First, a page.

The mental health experts call it ''reality testing.'' According to www.behavenet.com, the term ''refers to an individual's ability to discern, perceive, appreciate or "test" the qualities of their surroundings.'' After watching the Sunday morning news shows, which included an interview of President Bush by George Stephanopoulos, I'm thinking our nation could benefit from some presidential ''reality testing.'' The president seems to have no ability to discern, perceive or appreciate the qualities of his surroundings or more importantly, the surroundings of the men and women who are serving under his command in Iraq. It is for the benefit of these men and women that I hope the president's loose grip on reality has more to do with his playing a high-stakes game of pre-election mid-term political posturing than it does his true beliefs about Iraq.
The month of October has been the deadliest month in Iraq since November of 2003. The families of the fallen will never again celebrate a birthday, graduation, Thanksgiving, or Christmas without thinking of their missing loved one. The Iraqis had an even worse month. This year's Ramadan holiday was plagued with violence and despair. They were prohibited from celebrating the evening break – fast due to the violence. Taxpayers have spent over $330 billion dollars in Iraq to date. According to President Bush, Saddam Hussein, had nothing to do with the terror attacks on September 11, 2001. Nothing.
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Now however, we have spent $330 billion of your hard-earned money. Money that could have been invested in our childrens' educations; into health care; into new job opportunities and economic transformation; into alternative sources of energy; into homeland security; and into creating economic opportunity abroad so that young Arab men would be more interested in having a family than blowing one up. It's $330 billion dollars of, as Dick Cheney called the nuclear bunkers in England after the end of the Cold War, ''sunk costs.''
It's a lot worse than sunk costs. Now Iraq is a failed ''would be state.'' We can't even call it a failed state, because it never reached statehood, the definition of which includes the ability to govern and secure oneself. Ironically, the only leader who seems to be able to make a state out of Iraq is Saddam Hussein, who by the way, just begged from his jail cell for his countrymen to stop killing each other. You know things are out of control when Saddam Hussein is the local peace protester.
When Stephanopoulos asked the president about the mid-term elections, President Bush said that his team was counting on ''our base.'' Great. But who is the president's so-called ''base.'' From my vantage point, there seems to be a wedge within the ranks of the Republican Party. While Karl Rove likely never met a wedge issue he didn't like, wedge issues on the same side of the aisle present an interesting predicament for an administration whose response to his own party has been ''shut up and color.''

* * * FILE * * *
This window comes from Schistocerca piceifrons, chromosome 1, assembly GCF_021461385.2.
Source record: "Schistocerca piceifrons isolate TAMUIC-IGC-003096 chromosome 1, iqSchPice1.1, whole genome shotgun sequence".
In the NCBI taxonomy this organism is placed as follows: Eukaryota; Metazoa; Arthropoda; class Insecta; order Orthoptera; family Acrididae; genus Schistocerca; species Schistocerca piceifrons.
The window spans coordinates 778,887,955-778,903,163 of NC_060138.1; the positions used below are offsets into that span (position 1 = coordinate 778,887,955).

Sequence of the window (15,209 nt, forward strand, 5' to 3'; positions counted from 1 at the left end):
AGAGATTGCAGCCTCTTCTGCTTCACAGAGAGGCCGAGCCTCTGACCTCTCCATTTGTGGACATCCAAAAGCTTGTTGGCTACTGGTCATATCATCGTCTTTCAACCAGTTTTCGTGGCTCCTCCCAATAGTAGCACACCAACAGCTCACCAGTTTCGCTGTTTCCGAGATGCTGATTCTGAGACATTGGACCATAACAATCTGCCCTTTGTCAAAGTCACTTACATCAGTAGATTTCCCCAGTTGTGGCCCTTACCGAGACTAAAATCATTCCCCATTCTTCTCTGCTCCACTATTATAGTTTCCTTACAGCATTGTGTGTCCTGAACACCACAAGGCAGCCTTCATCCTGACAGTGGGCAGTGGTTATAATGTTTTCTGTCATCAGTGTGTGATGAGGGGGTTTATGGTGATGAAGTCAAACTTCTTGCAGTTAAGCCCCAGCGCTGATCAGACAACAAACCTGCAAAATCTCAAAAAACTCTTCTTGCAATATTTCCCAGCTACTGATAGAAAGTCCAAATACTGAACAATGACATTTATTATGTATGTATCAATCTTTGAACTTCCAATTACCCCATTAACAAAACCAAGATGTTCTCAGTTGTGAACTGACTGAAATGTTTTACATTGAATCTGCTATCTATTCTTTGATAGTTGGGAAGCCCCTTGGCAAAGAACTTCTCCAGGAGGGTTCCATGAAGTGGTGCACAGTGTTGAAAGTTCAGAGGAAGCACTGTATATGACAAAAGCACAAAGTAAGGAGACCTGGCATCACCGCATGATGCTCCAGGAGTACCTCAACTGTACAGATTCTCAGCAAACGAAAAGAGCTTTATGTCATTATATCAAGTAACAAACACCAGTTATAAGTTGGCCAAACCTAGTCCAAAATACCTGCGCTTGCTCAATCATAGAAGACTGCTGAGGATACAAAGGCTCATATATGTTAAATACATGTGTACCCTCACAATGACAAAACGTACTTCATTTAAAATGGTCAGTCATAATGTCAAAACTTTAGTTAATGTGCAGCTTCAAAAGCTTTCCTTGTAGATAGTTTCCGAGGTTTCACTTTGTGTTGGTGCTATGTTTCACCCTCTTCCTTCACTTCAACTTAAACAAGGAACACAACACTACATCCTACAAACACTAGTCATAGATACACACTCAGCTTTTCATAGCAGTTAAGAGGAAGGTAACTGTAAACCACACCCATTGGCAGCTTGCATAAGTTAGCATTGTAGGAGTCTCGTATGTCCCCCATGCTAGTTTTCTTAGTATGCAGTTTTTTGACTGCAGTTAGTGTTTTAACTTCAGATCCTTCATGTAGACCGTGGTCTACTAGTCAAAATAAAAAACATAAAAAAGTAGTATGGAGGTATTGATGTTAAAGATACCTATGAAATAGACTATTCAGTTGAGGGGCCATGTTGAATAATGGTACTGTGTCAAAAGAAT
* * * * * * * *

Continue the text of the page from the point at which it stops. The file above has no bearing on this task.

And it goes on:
Republicans are starting to employ the ''Double D strategy'' of distance and disagree. Gen. Alexander ''Take Charge'' Haig, President Reagan's former secretary of state, also appeared on the Sunday morning line-up. The general speaks out of loyalty to a uniform he wore in the service of our nation, not to or for a political party or particular ''base'' within that party. The general wants a change in course, a new strategy. He essentially said that the ''neo-cons'' have driven our nation over the cliff. Men and women, including the vice president, have taken hold of the political process. He's not interested in waiting one more minute, let alone until the election is over, to implement a new strategy in Iraq. What's the rush? The rush is that our military is putting one foot in front of the other, according to a close Republican friend of mine who just returned from there, but there is no plan. And often times as they put one foot in front of the other that foot lands on an IED or in the path of a sniper or mortar.
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The president has commissioned a commission as the answer to the general's criticism. Its findings will not be released until after the election. Most importantly, arguably the single biggest issue for Iraq, that of separating the nation into three independent entities, is ''off the table'' completely.
Forget about Republicans and Democrats and Red States and Blue States for a minute and just focus on the reality of the situation in Iraq. Whatever we are doing right now, whatever that one foot in front of the other strategy might be exactly, is not working. No matter what or whose metric you use to measure security or quality of life of the Iraqis, you come up with a downward trend arrow.
The reality of the situation demands that our president explain and implement a new plan in Iraq. We cannot wait, our soldiers cannot wait and the Iraqi people cannot just march off the cliff one by one for the next two years. Yet, my own reality testing tells me that this is wishful thinking. President Bush has said that he will leave Iraq to the next president. It's the first time in American history that a president has taken our nation to war and then said, ''That's the next guy's problem.'' It's not even clear that the president understands that his party is on the brink of losing Congress. When asked about the election he said, ''I'm not on the ballot.'' When asked if he reads any books about his presidency, which by the way would be a great way to do some much needed ''reality testing,'' he said that would be ''weird.'' Some reality, and it needs testing.